Date: Wednesday, June 5, 2019
From: Bob Moses, Fellow, 2018-2019 Friends of Princeton Library
To: Princeton University – Mudd Library Staff
Re: John Doar’s Papers at Mudd Library
Cc: Wesley Hogan, Pat Sullivan, Burke Doar, Gael Doar, Robert Doar

It is little appreciated that the Civil Rights Act of 1957 established an agency of the Federal Government with a mandate that gave them permission to work with, act on and bring suits on behalf of African Americans in the federal judicial system, as well as draft and support legislation to ensure their right to vote. 

There is arguably no more comprehensive documentation of that agency, the Civil Rights Division of the Justice Department, the Assistant Attorney General for Civil Rights, and the work of its team of lawyers headed by Burke Marshall and his chief assistant John Doar, than Doar’s papers on file at the Mudd Research Library. 

There is always the question of what the Constitution forbids or requires, versus what it permits. Thus the establishment of such a federal agency does not tell us how it will function. This gets to the heart of the question Burke Marshall raises in “A Workable Government”, The Constitution after 200 years, 1987, Burke Marshall editor: 

“The question still is whether the Constitution integrates the ‘dispersed powers’ it disposes, not just within the federal government, but also among the nation and the states into “a workable government” for the end of the 20th century, and on into the twenty-first.” (p. 4) 

Doar’s papers present in overwhelming detail an examination of what it takes, once permission has been authorized, to “integrate” the dispersed powers the Constitution disposes to make good, a century later, on the 15th Amendment. 

That said, Doar’s papers also document the emergence, with the Student Non-Violent Coordinating Committee (SNCC), of a permissible Constitutional force “among the nation”, separate from the federal government and the states.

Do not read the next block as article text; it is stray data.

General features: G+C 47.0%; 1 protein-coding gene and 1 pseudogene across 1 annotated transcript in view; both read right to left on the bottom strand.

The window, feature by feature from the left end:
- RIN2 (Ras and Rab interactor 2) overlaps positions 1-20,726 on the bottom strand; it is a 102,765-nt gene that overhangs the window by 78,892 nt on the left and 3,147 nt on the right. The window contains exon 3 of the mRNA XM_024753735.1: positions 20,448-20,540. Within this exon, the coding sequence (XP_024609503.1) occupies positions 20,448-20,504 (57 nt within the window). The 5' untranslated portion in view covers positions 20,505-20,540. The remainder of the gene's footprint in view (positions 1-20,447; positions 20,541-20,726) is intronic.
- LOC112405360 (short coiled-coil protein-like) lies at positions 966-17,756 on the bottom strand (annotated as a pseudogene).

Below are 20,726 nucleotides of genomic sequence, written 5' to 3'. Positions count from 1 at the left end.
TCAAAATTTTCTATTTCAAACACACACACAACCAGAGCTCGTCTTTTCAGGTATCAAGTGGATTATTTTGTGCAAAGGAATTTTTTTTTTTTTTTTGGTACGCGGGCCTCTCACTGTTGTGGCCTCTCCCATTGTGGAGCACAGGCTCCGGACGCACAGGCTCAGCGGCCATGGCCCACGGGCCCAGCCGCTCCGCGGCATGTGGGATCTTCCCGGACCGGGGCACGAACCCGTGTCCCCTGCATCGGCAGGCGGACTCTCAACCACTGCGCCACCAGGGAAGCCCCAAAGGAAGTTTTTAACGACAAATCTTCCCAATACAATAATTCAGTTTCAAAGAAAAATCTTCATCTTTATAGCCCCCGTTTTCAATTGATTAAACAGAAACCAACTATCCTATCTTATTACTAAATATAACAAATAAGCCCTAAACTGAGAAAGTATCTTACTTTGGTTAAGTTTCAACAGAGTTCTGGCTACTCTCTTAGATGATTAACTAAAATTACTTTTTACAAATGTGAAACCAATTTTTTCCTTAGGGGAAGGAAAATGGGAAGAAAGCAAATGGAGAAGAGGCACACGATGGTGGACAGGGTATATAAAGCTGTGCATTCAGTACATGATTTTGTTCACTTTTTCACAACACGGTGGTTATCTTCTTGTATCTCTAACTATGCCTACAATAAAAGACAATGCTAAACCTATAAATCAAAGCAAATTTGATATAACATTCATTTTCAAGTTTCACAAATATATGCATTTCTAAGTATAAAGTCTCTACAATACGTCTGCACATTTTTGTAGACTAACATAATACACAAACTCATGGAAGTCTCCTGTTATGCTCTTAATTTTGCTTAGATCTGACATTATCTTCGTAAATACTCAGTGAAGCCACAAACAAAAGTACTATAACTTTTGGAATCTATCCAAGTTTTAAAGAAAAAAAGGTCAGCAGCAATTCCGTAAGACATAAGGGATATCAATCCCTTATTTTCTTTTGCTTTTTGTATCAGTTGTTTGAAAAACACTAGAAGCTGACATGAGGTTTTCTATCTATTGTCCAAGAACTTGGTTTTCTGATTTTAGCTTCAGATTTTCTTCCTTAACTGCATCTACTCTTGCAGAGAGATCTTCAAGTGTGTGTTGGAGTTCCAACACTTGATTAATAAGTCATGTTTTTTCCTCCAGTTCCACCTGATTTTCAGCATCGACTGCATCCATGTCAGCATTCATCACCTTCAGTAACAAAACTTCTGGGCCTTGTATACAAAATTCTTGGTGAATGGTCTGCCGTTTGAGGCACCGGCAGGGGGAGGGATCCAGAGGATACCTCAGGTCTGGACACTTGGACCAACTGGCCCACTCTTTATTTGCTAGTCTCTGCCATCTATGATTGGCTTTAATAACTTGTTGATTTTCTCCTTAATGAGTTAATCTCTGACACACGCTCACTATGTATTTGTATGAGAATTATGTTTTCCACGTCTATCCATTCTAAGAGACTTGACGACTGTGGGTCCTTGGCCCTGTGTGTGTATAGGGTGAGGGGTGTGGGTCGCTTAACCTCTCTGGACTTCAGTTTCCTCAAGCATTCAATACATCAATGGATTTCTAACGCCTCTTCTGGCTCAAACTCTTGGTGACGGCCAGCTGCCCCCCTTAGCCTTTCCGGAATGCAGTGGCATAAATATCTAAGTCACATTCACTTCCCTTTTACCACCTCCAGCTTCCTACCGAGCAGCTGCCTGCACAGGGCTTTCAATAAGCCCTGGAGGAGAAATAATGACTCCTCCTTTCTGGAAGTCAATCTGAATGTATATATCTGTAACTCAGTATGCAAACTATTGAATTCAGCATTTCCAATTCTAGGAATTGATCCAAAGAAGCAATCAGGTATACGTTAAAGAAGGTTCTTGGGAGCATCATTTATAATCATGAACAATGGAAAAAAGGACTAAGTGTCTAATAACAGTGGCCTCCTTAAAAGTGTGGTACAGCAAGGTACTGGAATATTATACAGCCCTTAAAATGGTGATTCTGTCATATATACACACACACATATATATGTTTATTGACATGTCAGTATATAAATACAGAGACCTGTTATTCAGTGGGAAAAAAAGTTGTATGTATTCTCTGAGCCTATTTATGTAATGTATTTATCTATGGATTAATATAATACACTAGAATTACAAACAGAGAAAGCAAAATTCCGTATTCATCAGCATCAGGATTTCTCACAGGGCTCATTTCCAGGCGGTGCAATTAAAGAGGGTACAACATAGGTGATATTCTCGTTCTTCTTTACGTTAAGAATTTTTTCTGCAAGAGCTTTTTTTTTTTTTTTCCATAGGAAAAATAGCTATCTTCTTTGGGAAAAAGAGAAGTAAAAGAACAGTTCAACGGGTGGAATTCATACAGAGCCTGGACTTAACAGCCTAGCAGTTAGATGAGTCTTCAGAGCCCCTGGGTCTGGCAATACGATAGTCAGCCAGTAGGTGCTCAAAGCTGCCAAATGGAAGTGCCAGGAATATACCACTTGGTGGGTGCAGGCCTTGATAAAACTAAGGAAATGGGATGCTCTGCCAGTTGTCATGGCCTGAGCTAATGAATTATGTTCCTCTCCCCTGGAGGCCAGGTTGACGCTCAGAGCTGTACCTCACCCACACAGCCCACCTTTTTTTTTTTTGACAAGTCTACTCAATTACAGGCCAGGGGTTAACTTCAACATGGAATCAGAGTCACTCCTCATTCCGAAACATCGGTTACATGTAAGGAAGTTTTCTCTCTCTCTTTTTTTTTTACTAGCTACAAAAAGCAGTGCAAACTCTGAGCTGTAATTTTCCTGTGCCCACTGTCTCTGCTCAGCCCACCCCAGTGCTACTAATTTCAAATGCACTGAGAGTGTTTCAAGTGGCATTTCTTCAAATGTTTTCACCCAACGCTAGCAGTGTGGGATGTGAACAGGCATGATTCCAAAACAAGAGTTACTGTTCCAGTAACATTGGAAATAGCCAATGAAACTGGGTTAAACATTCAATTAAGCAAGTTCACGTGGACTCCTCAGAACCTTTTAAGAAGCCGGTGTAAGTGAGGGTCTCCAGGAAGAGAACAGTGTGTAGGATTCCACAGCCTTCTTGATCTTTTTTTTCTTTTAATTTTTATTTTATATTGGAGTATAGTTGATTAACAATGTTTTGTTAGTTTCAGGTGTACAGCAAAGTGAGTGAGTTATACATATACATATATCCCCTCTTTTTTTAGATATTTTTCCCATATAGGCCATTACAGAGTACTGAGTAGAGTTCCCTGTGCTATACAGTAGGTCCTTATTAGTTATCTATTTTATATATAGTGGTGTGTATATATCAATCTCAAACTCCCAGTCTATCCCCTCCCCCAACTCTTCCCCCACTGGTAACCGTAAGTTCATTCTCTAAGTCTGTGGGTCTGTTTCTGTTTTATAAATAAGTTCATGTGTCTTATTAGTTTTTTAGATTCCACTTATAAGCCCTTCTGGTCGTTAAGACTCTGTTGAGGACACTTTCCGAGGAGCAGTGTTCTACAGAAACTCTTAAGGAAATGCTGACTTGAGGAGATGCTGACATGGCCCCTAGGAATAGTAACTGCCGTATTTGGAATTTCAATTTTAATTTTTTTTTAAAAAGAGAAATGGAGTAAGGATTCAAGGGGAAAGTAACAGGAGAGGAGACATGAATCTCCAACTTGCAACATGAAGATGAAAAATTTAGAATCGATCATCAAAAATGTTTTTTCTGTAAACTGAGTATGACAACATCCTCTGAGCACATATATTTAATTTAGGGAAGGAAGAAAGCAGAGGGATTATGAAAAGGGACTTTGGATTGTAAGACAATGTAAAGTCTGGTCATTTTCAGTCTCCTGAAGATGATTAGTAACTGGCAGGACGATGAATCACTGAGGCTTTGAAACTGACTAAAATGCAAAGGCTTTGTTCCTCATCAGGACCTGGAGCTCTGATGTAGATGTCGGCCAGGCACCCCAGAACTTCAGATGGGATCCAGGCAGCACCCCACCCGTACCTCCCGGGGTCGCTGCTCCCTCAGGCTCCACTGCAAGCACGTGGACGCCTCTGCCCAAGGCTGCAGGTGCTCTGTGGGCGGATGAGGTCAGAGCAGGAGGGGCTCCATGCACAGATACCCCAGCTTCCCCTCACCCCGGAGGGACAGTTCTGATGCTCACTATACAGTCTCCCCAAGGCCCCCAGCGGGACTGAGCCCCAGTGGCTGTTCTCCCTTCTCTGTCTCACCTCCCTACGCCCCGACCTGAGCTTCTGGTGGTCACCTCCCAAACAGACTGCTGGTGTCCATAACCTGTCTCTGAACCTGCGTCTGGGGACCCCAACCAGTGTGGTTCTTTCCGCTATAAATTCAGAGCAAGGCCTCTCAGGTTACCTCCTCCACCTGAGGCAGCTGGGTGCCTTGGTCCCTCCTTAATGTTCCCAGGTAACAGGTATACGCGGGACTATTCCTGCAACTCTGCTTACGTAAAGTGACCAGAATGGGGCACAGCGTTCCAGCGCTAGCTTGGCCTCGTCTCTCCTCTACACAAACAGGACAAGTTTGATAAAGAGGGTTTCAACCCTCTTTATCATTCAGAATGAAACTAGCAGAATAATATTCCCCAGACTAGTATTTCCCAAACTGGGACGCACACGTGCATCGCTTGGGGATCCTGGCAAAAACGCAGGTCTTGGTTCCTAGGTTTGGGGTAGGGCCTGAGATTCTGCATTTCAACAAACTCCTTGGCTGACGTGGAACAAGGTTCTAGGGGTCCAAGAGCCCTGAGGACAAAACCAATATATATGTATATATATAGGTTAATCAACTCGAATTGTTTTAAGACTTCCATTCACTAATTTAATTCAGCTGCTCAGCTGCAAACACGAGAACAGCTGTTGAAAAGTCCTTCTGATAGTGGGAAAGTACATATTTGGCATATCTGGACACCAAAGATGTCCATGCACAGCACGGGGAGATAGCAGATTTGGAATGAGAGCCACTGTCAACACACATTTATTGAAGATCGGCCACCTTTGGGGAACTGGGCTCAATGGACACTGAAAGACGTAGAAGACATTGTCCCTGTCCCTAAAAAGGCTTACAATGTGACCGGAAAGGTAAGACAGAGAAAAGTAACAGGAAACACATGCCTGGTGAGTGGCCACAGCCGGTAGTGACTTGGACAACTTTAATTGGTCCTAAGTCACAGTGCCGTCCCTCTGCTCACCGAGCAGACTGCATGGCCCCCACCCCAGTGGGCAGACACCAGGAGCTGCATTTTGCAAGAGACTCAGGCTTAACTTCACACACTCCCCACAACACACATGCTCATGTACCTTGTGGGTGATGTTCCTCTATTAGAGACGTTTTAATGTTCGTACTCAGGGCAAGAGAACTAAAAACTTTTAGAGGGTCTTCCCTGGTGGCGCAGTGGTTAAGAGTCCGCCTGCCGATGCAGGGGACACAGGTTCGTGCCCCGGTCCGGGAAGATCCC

That force, as SNCC Mississippi field secretaries experienced it, grounded in local leaders of Mississippi NAACP chapters, mounted a voter registration insurgency whose complex and convoluted interface with federal and state governmental instruments Doar also documents, often in painstaking detail. 

What is to be understood and appreciated is that nothing in the legislation required the intensity of work on display in Doar’s papers, and by the same token nothing forbade it. 

By the same token, what is to be understood and appreciated is that SNCC field secretaries stepped into a starkly different domain of the constitutionally permissible. As Burke remarks, in another setting, they did so to the point of true Heroism, risking actions that no government, federal or state or indeed no person can require or forbid, or for that matter, have a right to expect. 

How can we develop through Doar’s papers a historical narrative of the interface in the 1960s between these two domains of the constitutionally permissible? There is of course the interface between SNCC Mississippi voter insurgent field secretaries’ permissible actions leading to their permissible incarceration by State instruments and the federal government’s permissible action to release them from state incarceration and remove their cases to the federal judiciary. And then there’s the John Hardy case. But those are just the tip of the iceberg, for Doar’s papers document the constitutionally permissible interface between African-American people “among the nation”, the state and the federal government in meticulous detail.

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